The Utah Wildlife Board bans the use of trail cameras and night-vison devices for hunting big game in Utah.

SALT LAKE CITY — All trail cameras are prohibited in the harvest or aid of big game hunting in Utah. The Utah Wildlife Board surveyed 14,000 big game hunters before voting to restrict the use of trail cameras and other hunting-related technologies for tracking big game. These changes and other changes to big game, bear, cougar hunting were made at Tuesday’s Wildlife Board public meeting.

Members of the 2019-2020 Wildlife Board

The law passed by the Utah Legislature instructed the Utah Wildlife Board to make some rules governing the use of trail cameras in hunting. Their survey showed that most of the public opposed using transmitting trail cameras for hunting (cameras that transmit images and footage in real time).

A trail camera is defined as a device that is not held or manually operated by a person and is used to capture images, video or location data of wildlife and uses heat or motion to trigger the device. There are some exceptions to the new rule. Government or educational organizations gathering wildlife information for private landowners who are monitoring their property for trespass or active agricultural operations are exempt from the law and so are cities involved in the Utah Urban Deer Program.

It is also against the law to use trail cameras on private property to help in the harvest of big game between July 31 and Dec 31. The board also voted to prohibit the sale or purchase of trail camera footage or data to take, attempt to take, or aid in the take or attempted take of big game animals.

The restrictions include selling images, location information, time and date of the footage and any other data that could aid in the harvest or attempted take of big game.

The board also approved changes that will prohibit using any night-vision device to locate or attempt to locate a big game animal. This will go into effect starting 48 hours before any big game hunt opens in an area and will remain in place until 48 hours after the big game hunt ends in the area.

A night-vision device is defined as anything that enhances visible and non-visible light and includes the use of night-vision devices, thermal-imaging devices, infrared-imaged devices and other electronic devices that enhance the visible and non-visible light spectrum.

Night-vision devices have increased in popularity for in hunting in recent years.

Trail cameras and night-vision devices are also forbidden for cougar and bear hunting in Utah. Agricultural producers will still be able to use trail cameras to aid in the removal of predators preying on livestock.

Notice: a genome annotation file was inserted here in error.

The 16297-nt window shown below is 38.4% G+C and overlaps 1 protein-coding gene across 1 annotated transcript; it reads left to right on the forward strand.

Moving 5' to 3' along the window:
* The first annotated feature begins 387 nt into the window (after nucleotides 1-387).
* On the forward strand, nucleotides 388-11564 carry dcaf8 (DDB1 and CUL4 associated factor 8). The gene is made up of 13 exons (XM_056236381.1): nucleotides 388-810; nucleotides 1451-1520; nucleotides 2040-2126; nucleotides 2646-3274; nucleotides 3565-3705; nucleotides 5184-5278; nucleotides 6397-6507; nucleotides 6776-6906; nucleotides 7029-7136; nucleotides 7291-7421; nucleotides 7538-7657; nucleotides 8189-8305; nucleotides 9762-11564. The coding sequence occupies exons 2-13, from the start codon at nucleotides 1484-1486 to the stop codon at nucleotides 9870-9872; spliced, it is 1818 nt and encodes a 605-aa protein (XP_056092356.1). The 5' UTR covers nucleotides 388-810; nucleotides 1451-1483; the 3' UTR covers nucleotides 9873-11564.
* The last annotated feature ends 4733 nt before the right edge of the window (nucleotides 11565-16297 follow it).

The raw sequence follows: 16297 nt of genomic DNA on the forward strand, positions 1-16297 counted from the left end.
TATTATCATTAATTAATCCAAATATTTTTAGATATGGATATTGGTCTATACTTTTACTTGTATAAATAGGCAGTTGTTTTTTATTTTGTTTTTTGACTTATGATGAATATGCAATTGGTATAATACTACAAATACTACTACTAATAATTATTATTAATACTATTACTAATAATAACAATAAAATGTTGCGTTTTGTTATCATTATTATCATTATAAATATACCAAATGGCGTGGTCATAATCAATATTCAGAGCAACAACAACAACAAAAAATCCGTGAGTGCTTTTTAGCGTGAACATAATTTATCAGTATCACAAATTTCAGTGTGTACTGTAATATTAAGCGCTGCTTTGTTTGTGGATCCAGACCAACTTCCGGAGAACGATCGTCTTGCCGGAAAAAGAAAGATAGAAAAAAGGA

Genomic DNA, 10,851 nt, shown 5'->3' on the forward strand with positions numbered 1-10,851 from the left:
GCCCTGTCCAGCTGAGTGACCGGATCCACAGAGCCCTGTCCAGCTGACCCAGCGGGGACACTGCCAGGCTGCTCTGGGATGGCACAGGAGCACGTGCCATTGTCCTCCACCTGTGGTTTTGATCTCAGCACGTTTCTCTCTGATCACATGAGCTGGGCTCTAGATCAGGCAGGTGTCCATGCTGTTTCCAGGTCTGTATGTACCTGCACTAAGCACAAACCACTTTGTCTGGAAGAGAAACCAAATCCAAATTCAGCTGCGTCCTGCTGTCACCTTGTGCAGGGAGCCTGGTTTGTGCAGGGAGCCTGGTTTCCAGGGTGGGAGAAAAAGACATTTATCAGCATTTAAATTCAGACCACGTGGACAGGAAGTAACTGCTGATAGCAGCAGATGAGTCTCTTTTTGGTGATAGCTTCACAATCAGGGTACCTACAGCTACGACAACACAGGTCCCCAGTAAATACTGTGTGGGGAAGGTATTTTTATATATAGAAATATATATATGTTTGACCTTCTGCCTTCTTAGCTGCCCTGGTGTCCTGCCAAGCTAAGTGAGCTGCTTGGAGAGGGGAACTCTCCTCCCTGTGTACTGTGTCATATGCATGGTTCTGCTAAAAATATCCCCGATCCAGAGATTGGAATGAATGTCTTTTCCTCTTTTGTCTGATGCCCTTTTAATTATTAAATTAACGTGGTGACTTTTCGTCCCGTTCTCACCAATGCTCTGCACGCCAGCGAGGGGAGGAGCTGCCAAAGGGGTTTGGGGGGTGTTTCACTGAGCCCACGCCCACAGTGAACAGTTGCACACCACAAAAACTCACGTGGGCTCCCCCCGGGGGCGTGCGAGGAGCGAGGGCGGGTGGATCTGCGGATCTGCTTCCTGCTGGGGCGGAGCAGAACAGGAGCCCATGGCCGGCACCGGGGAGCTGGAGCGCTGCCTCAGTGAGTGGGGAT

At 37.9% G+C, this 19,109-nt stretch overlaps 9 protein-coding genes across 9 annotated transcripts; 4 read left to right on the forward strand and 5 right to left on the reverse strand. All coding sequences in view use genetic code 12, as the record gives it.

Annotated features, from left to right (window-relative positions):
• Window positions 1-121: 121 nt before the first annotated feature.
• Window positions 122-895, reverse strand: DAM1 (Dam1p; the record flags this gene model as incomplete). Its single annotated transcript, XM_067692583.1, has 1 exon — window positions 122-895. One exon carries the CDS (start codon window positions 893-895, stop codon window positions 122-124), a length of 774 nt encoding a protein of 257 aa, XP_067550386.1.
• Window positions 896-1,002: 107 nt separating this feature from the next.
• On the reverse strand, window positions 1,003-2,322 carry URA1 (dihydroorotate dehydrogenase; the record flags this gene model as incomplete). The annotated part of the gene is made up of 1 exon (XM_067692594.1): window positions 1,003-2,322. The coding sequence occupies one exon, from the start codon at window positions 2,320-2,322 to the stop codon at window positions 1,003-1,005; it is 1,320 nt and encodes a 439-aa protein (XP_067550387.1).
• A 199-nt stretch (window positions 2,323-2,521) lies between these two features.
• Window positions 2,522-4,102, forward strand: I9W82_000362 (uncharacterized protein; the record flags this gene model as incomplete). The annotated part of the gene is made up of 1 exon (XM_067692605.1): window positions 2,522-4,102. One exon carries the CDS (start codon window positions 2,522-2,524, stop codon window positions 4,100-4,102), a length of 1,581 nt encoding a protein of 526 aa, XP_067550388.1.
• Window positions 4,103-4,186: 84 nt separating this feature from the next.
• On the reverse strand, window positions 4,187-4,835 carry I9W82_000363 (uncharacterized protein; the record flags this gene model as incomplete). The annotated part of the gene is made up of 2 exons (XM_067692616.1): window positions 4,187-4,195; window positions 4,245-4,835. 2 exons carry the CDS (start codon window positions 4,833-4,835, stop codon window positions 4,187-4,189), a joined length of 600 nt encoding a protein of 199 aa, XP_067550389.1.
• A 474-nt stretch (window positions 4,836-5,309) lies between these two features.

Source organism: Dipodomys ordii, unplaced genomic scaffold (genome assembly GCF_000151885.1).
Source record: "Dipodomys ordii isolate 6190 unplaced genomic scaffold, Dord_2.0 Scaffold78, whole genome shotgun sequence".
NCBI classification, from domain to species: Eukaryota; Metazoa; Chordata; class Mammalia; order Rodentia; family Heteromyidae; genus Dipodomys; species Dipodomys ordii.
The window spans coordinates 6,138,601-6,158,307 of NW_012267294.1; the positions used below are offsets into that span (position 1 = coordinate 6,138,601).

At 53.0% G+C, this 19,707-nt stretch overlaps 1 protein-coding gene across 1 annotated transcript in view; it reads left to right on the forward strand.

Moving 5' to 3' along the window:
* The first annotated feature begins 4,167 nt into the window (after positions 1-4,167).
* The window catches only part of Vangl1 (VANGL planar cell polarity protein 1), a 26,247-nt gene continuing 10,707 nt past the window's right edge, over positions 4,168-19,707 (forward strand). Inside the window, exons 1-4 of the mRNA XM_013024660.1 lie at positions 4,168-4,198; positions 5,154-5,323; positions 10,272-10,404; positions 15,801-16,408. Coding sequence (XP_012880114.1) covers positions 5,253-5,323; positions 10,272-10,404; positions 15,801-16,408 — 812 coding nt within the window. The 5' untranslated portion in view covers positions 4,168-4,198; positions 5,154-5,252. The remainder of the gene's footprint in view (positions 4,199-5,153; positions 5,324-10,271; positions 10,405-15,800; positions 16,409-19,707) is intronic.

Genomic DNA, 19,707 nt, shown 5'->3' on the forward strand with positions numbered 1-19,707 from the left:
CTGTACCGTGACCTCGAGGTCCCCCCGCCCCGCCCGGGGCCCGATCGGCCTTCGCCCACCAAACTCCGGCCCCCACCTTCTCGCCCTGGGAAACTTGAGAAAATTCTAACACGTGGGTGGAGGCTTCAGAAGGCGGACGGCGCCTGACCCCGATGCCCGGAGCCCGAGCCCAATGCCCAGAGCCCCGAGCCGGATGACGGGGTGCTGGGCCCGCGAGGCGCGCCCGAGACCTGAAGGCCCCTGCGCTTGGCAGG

The board also voted to have the Utah Division of Wildlife Resources create a committee of various stakeholders to consider additional regulations on the use of other hunting-related technologies.

Utah Division of Wildlife Resource officials are warning people to stay out of Wildlife Management Areas that are closed to the public.

The board also approved other big game hunt changes including:

  • Allowing an individual to apply for and hunt the following species in the same year: doe and buck pronghorn, cow and bull moose, and ewe and ram bighorn sheep. This would help streamline the hunt drawing process and is one of the necessary changes to allow the proposed permit numbers to be available during the drawing.
  • Requiring bison hunters to review educational information about shot placement for hunting bison prior to the hunt. The Utah Wildlife Board requested this change to provide more education to bison hunters.
  • Not requiring hunter orange during the general-season any bull archery hunt that overlaps with the general-season any bull youth hunt. The youth would still be required to wear hunter orange during their hunt.
  • Clarifying that the handgun-archery-muzzleloader-shotgun permits are not valid on extended archery hunts.
  • Clarifying that both the powder and bullet must be loaded from the muzzle with a muzzleloader.
  • Stating that the national wildlife refuges in Utah are closed to hunting unless they are declared open to hunting by the managing authority.
  • Clarifying that antlerless elk-control permits must be used on an antlerless-elk control hunting unit and cannot be used on a Cooperative Wildlife Management Unit.

These changes will be in effect for the 2022 hunting seasons.

For other up-to-date changes in cougar, black bear and other changes go to the DWR website:

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